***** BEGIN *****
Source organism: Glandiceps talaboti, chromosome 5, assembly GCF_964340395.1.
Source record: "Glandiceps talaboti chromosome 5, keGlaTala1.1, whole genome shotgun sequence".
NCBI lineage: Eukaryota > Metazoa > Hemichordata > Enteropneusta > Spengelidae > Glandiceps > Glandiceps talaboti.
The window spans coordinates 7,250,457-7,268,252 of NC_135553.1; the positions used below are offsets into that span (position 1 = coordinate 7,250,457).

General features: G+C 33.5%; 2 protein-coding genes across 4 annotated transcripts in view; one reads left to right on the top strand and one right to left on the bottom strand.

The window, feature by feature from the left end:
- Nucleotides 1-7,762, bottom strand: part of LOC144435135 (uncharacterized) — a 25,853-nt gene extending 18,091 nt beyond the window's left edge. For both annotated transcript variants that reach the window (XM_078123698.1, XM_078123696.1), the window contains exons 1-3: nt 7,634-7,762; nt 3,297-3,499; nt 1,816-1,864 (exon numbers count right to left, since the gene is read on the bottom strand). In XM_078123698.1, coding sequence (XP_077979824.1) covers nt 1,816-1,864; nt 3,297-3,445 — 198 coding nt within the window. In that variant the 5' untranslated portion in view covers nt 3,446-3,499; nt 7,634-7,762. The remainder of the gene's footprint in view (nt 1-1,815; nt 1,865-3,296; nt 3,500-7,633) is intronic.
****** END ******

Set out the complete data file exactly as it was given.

Source organism: Glandiceps talaboti, chromosome 5, assembly GCF_964340395.1.
Source record: "Glandiceps talaboti chromosome 5, keGlaTala1.1, whole genome shotgun sequence".
NCBI lineage: Eukaryota > Metazoa > Hemichordata > Enteropneusta > Spengelidae > Glandiceps > Glandiceps talaboti.
The window spans coordinates 7,250,457-7,268,252 of NC_135553.1; the positions used below are offsets into that span (position 1 = coordinate 7,250,457).

General features: G+C 33.5%; 2 protein-coding genes across 4 annotated transcripts in view; one reads left to right on the top strand and one right to left on the bottom strand.

The window, feature by feature from the left end:
- Nucleotides 1-7,762, bottom strand: part of LOC144435135 (uncharacterized) — a 25,853-nt gene extending 18,091 nt beyond the window's left edge. For both annotated transcript variants that reach the window (XM_078123698.1, XM_078123696.1), the window contains exons 1-3: nt 7,634-7,762; nt 3,297-3,499; nt 1,816-1,864 (exon numbers count right to left, since the gene is read on the bottom strand). In XM_078123698.1, coding sequence (XP_077979824.1) covers nt 1,816-1,864; nt 3,297-3,445 — 198 coding nt within the window. In that variant the 5' untranslated portion in view covers nt 3,446-3,499; nt 7,634-7,762. The remainder of the gene's footprint in view (nt 1-1,815; nt 1,865-3,296; nt 3,500-7,633) is intronic.